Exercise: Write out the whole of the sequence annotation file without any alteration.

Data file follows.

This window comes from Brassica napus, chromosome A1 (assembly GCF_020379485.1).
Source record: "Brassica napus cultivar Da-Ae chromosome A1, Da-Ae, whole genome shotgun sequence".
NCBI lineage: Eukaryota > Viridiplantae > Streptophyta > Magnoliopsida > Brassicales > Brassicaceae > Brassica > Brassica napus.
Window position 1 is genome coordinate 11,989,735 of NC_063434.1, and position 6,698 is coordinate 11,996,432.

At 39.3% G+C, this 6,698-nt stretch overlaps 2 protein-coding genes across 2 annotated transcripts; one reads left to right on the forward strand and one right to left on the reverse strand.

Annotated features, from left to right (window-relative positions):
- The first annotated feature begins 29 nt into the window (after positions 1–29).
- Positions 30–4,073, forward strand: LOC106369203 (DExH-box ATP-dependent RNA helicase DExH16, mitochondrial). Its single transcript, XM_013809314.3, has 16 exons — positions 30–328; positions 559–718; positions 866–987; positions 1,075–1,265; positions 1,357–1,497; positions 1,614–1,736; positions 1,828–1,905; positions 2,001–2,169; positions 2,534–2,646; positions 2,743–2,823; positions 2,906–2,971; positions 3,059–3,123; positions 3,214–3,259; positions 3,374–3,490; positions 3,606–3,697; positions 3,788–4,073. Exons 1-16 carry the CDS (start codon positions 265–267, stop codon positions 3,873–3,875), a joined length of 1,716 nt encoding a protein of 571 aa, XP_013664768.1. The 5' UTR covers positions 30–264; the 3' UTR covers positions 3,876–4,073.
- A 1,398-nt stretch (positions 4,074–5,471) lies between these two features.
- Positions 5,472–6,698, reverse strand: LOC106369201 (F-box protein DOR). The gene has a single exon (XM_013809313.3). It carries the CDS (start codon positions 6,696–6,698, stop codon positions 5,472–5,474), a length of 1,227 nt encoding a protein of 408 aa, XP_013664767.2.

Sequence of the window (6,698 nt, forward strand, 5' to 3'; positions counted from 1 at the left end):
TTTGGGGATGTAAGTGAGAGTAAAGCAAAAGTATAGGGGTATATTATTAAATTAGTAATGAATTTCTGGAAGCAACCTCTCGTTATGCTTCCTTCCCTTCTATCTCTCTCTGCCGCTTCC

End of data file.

This window comes from Brassica napus, chromosome A1 (assembly GCF_020379485.1).
Source record: "Brassica napus cultivar Da-Ae chromosome A1, Da-Ae, whole genome shotgun sequence".
NCBI lineage: Eukaryota > Viridiplantae > Streptophyta > Magnoliopsida > Brassicales > Brassicaceae > Brassica > Brassica napus.
Window position 1 is genome coordinate 11,989,735 of NC_063434.1, and position 6,698 is coordinate 11,996,432.

At 39.3% G+C, this 6,698-nt stretch overlaps 2 protein-coding genes across 2 annotated transcripts; one reads left to right on the forward strand and one right to left on the reverse strand.

Annotated features, from left to right (window-relative positions):
- The first annotated feature begins 29 nt into the window (after positions 1–29).
- Positions 30–4,073, forward strand: LOC106369203 (DExH-box ATP-dependent RNA helicase DExH16, mitochondrial). Its single transcript, XM_013809314.3, has 16 exons — positions 30–328; positions 559–718; positions 866–987; positions 1,075–1,265; positions 1,357–1,497; positions 1,614–1,736; positions 1,828–1,905; positions 2,001–2,169; positions 2,534–2,646; positions 2,743–2,823; positions 2,906–2,971; positions 3,059–3,123; positions 3,214–3,259; positions 3,374–3,490; positions 3,606–3,697; positions 3,788–4,073. Exons 1-16 carry the CDS (start codon positions 265–267, stop codon positions 3,873–3,875), a joined length of 1,716 nt encoding a protein of 571 aa, XP_013664768.1. The 5' UTR covers positions 30–264; the 3' UTR covers positions 3,876–4,073.
- A 1,398-nt stretch (positions 4,074–5,471) lies between these two features.
- Positions 5,472–6,698, reverse strand: LOC106369201 (F-box protein DOR). The gene has a single exon (XM_013809313.3). It carries the CDS (start codon positions 6,696–6,698, stop codon positions 5,472–5,474), a length of 1,227 nt encoding a protein of 408 aa, XP_013664767.2.

Sequence of the window (6,698 nt, forward strand, 5' to 3'; positions counted from 1 at the left end):
TTTGGGGATGTAAGTGAGAGTAAAGCAAAAGTATAGGGGTATATTATTAAATTAGTAATGAATTTCTGGAAGCAACCTCTCGTTATGCTTCCTTCCCTTCTATCTCTCTCTGCCGCTTCC